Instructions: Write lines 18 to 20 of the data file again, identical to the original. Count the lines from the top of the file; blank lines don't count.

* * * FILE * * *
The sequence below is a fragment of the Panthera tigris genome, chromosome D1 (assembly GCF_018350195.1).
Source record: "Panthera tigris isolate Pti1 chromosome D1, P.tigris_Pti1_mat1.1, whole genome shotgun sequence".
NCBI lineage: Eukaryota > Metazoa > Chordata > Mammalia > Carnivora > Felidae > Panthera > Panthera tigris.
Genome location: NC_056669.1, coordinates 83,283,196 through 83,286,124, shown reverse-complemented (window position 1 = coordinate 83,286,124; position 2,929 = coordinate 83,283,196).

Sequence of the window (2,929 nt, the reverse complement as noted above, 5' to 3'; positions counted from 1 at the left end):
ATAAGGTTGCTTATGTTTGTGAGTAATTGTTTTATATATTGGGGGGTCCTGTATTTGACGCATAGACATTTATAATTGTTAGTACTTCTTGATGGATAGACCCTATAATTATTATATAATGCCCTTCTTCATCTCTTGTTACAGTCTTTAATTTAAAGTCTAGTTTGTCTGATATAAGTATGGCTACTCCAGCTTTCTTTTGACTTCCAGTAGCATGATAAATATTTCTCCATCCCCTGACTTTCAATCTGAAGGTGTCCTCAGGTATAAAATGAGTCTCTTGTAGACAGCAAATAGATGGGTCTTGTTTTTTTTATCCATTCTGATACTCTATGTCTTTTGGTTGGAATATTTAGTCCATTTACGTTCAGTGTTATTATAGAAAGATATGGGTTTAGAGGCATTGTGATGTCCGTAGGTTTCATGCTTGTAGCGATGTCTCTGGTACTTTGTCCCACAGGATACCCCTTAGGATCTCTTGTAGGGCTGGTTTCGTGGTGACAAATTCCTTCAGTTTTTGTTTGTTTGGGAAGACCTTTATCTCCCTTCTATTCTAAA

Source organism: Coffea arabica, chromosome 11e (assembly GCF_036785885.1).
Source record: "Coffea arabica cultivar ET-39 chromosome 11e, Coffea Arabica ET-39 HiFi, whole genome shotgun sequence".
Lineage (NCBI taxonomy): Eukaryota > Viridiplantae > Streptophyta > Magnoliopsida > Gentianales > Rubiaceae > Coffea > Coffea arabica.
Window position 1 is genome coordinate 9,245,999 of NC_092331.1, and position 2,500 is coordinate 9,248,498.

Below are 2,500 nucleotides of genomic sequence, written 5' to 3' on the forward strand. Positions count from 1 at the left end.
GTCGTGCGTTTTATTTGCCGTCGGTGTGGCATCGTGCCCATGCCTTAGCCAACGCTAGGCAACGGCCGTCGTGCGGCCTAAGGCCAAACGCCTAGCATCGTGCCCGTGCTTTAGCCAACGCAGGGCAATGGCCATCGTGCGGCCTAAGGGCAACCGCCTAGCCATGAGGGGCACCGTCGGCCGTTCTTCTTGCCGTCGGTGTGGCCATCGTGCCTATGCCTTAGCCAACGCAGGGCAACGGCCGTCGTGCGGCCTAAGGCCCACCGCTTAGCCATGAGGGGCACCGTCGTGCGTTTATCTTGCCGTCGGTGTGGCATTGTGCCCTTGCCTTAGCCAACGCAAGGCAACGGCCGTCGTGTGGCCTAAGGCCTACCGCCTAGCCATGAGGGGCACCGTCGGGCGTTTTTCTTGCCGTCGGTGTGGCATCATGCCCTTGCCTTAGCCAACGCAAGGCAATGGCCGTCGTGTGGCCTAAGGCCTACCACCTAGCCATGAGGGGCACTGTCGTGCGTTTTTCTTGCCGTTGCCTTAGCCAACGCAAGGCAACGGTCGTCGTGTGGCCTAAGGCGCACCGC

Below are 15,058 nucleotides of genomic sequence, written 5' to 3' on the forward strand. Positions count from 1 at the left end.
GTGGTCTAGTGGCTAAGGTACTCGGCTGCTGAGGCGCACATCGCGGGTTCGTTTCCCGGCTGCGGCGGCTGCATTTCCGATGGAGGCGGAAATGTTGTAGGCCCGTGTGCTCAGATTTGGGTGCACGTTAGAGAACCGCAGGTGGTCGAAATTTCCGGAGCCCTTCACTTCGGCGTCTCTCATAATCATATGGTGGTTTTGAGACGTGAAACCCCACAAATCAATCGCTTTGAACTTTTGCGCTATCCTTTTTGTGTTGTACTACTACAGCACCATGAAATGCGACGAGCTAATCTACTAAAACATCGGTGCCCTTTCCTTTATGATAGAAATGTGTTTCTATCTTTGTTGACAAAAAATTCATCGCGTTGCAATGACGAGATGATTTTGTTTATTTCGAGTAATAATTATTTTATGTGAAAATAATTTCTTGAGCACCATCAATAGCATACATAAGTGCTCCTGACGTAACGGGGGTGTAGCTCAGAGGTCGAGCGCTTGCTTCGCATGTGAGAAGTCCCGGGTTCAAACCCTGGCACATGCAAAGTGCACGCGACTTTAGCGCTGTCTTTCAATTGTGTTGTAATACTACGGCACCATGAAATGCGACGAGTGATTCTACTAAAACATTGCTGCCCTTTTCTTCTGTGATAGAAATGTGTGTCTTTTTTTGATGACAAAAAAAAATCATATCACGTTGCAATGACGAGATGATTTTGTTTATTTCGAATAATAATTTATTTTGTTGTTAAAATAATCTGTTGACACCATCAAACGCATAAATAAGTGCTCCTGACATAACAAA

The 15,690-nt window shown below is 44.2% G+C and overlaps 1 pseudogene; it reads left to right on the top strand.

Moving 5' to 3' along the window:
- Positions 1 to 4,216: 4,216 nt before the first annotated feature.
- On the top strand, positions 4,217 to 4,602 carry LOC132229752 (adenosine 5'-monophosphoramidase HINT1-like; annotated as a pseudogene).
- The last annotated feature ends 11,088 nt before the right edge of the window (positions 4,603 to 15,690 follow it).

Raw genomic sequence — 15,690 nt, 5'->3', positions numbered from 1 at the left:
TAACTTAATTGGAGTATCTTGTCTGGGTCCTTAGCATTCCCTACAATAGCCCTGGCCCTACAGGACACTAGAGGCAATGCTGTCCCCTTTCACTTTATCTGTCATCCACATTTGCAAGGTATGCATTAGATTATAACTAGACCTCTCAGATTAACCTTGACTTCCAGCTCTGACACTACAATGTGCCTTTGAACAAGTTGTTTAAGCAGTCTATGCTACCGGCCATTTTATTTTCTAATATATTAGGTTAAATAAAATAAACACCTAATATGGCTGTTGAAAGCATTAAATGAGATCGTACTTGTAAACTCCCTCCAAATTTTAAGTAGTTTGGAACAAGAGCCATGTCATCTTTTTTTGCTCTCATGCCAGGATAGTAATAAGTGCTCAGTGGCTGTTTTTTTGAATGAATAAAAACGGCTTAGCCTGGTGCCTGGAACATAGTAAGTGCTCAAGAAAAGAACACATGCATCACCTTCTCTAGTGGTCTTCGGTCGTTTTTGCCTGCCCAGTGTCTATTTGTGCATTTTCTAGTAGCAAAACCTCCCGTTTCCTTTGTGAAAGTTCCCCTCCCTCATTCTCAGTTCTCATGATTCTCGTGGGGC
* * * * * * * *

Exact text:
- On the top strand, positions 4,217 to 4,602 carry LOC132229752 (adenosine 5'-monophosphoramidase HINT1-like; annotated as a pseudogene).
- The last annotated feature ends 11,088 nt before the right edge of the window (positions 4,603 to 15,690 follow it).

Raw genomic sequence — 15,690 nt, 5'->3', positions numbered from 1 at the left: